by Cristina Madrid, from Universitat Autònoma de Barcelona
Cristina Madrid and Megan Richards
MAGIC: The EU seems to be reducing domestic natural gas supply, for example with the closing of the Groningen fields, while Member States like Germany are predictably increasing their demand. How do you see the future of natural gas in the EU?
Megan Richards (MR): Natural gas is currently an important contributor to the energy mix and in the short term the EU will need natural gas for two reasons: to substitute coal (thus reducing GHG emissions) and to offset the variability of renewable energy sources. Diversification of natural gas supply is one of the EU energy security aims and that might include the development and use of new technologies. In the medium to long term, we need to decarbonise gas too to be able to meet the 2050 goal.
MAGIC: What are the main difficulties you foresee in this transition in regards to energy policy?
MR: There is no one simple solution to solve all energy issues. One important challenge is investment. We must encourage the private sector to make more low carbon investments and see their potential benefits. In terms of the projects of common interest related to the Connecting Europe Facility, the Commission is prioritizing electricity interconnections (now 2/3 of the projects of common interest) over those related to natural gas. This should help to encourage the integration of renewable energy in the electricity system, better connect Europeans, and help decarbonisation efforts.
In the clean energy debate, the new EU regulatory framework can serve as an example to other regions and countries on setting ambitious targets and encouraging market improvements.
MAGIC: One of the principles of the Energy Union involves the solidarity between regions in energy terms. If Member States are free to choose their strategies, what tools do you have at the directorate to “convince them” about sharing energy production?
MR: The EU Treaty establishes that Member States have the right to use their energy resources and to choose their energy mix. However, they must use those resources in line with underlying EU law. In other words, in line with environmental, health and safety, climate and energy legislative provisions.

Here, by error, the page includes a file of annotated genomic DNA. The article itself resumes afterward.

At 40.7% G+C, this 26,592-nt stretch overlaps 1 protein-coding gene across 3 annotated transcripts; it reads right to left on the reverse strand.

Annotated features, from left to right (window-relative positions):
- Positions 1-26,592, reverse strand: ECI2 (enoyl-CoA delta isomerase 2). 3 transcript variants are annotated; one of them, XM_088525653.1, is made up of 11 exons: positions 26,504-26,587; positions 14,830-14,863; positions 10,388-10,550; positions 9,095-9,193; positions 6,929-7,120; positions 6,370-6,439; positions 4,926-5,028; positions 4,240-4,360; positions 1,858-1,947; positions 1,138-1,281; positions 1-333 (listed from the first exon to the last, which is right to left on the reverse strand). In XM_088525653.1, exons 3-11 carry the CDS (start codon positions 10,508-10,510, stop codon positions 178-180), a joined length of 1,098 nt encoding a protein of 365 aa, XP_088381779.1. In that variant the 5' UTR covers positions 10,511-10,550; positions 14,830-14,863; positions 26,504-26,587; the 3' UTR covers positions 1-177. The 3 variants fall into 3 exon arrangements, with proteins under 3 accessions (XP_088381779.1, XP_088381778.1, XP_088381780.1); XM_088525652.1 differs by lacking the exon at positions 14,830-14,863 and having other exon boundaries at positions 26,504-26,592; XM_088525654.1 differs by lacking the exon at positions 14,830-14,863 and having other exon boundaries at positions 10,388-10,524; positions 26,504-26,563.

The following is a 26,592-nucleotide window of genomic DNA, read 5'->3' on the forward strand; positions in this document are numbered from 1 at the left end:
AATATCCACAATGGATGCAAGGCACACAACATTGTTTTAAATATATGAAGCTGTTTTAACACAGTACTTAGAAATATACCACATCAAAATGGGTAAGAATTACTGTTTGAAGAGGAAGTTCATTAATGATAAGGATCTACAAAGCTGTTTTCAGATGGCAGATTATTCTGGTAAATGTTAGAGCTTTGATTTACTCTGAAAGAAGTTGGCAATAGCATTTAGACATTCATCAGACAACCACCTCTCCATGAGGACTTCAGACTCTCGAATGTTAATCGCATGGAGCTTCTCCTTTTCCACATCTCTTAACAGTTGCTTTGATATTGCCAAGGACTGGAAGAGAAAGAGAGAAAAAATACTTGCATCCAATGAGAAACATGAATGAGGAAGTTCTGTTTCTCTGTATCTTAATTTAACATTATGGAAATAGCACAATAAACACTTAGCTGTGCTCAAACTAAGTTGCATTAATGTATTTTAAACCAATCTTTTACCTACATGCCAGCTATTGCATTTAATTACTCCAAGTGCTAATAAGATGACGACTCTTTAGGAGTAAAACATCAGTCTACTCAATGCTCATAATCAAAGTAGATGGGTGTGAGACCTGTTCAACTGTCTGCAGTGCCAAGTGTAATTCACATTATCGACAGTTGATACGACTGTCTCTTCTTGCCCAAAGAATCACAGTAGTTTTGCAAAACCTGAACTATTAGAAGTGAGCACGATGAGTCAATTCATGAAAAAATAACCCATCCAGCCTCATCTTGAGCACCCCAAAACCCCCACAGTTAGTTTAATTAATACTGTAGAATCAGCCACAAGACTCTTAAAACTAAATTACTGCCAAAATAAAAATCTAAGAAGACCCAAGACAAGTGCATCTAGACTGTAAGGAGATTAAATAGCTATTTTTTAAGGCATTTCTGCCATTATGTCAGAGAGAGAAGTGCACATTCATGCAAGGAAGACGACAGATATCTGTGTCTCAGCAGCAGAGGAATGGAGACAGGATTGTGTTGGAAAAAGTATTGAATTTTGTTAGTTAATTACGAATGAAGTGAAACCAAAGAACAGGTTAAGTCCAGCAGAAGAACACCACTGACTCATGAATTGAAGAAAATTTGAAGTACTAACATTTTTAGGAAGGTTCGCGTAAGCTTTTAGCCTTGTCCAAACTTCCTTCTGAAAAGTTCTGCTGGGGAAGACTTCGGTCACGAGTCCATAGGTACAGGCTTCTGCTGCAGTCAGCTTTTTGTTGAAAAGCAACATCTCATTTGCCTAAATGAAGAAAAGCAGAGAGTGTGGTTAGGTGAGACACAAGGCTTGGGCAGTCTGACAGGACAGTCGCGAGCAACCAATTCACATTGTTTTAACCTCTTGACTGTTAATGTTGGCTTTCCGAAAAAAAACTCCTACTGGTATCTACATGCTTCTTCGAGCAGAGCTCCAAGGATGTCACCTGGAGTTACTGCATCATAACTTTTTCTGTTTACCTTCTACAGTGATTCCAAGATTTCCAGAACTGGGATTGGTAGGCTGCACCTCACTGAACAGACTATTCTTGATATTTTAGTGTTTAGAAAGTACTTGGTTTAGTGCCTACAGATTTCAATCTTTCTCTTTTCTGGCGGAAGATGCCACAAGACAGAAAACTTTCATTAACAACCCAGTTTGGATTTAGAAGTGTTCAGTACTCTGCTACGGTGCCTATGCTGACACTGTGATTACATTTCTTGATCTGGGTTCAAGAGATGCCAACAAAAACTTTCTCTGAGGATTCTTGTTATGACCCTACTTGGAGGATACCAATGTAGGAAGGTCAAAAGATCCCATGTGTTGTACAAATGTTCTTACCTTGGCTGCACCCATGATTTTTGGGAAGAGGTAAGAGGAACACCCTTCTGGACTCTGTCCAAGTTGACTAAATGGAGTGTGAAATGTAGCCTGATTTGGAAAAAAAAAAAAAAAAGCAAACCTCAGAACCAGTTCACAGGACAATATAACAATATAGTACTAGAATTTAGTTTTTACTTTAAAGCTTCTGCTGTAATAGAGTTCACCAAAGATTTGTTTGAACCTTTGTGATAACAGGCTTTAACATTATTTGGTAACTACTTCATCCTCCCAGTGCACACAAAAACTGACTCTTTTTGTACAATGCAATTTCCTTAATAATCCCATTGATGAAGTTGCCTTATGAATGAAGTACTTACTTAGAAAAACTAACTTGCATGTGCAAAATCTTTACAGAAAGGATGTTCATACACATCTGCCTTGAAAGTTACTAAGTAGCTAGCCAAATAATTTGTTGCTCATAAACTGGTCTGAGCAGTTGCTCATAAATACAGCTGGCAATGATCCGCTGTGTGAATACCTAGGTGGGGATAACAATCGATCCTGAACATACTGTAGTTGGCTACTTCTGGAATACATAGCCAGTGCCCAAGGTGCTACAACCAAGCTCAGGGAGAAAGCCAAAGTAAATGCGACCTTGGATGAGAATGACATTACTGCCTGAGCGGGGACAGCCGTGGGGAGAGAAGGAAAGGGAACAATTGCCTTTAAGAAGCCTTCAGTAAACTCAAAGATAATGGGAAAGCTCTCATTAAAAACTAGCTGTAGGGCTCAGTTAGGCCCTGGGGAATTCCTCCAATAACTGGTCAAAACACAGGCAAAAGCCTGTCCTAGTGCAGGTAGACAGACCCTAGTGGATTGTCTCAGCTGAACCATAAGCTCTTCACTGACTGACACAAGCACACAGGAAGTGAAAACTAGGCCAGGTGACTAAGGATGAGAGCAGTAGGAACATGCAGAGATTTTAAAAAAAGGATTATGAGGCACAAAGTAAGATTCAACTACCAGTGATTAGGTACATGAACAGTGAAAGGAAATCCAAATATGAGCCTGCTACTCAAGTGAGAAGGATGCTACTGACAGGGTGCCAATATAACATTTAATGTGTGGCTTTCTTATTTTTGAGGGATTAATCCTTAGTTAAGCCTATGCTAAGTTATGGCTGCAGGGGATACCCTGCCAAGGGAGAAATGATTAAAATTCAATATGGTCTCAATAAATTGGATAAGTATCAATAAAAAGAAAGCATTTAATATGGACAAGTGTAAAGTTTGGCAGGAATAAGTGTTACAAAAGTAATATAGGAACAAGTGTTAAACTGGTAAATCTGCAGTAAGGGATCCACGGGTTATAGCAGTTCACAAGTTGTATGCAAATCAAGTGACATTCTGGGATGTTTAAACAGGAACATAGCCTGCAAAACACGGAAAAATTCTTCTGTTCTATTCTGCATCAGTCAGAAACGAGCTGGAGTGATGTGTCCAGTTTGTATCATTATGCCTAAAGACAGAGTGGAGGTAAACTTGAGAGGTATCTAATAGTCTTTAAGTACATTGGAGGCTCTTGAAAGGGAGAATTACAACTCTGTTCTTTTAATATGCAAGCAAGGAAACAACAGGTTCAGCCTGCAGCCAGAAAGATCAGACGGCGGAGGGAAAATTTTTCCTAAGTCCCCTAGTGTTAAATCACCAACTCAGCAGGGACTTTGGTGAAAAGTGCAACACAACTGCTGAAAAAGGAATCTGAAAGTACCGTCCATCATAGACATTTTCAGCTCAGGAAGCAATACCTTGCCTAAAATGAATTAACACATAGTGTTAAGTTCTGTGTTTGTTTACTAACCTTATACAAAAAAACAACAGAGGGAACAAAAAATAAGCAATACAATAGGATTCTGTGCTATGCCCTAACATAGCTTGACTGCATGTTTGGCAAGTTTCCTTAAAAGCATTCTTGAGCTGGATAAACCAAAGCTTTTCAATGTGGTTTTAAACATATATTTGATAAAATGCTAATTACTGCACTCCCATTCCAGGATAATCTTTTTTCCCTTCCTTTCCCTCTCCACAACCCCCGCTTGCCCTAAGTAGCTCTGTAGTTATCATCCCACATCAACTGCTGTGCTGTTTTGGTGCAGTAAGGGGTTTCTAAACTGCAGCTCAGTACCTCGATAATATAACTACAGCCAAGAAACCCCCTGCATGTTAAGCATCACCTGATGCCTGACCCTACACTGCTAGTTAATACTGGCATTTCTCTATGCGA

MAGIC: What about energy poverty, would more affordable energy help to manage the issue?
MR: It is important that markets set and send the right signals. Regulating energy prices for all will not help focus attention on those who need it most and will distort markets. Reducing energy poverty should be addressed using social policy, ensuring that funding is available for energy efficiency improvements for low income families for example, and the Commission's Energy Poverty Observatory is helping to address this issue too.
MAGIC: The EU target of reaching 32% of renewable energy by 2030 has to overcome the important challenge of energy storage, especially knowing that the value chain of regular (Li) batteries is highly dependent on international markets. What strategies is the EC following to prepare?
MR: There are other storage technologies that will play an important role too. For example using excess renewable energy to create low carbon fuel that is stored(“power-to-X”), hydrogen, pumped hydro, or even electric cars as storage will be used in the future: not to mention the role of natural gas storage. EC research funding is also used to develop new storage technologies. I am sure that we will be able to find viable ways of implementing current technologies to scale and at reasonable prices, as well as finding new technological solution. If we think about how much technology has advanced in the last ten years, the next ten should bring further improvements.
MAGIC: In MAGIC we assess the coherence between different policies (energy and water, for example). How challenging is it to involve other DGs into energy policy making and/or to avoid incoherence?
MR: We spend a significant part of our time engaging with other DGs and other EU institutions, as well as with all stakeholders both in Europe and beyond. All significant legislative proposals made by the Commission are subject to an impact analysis.
MAGIC: And what is important for the EC in terms of research strategy?
MR: First, research results are an important input to legislation. We need to have a solid evidence base to make sound legislative proposals. Second, dissemination and knowledge transfer are essential to make the best use of the research results developed.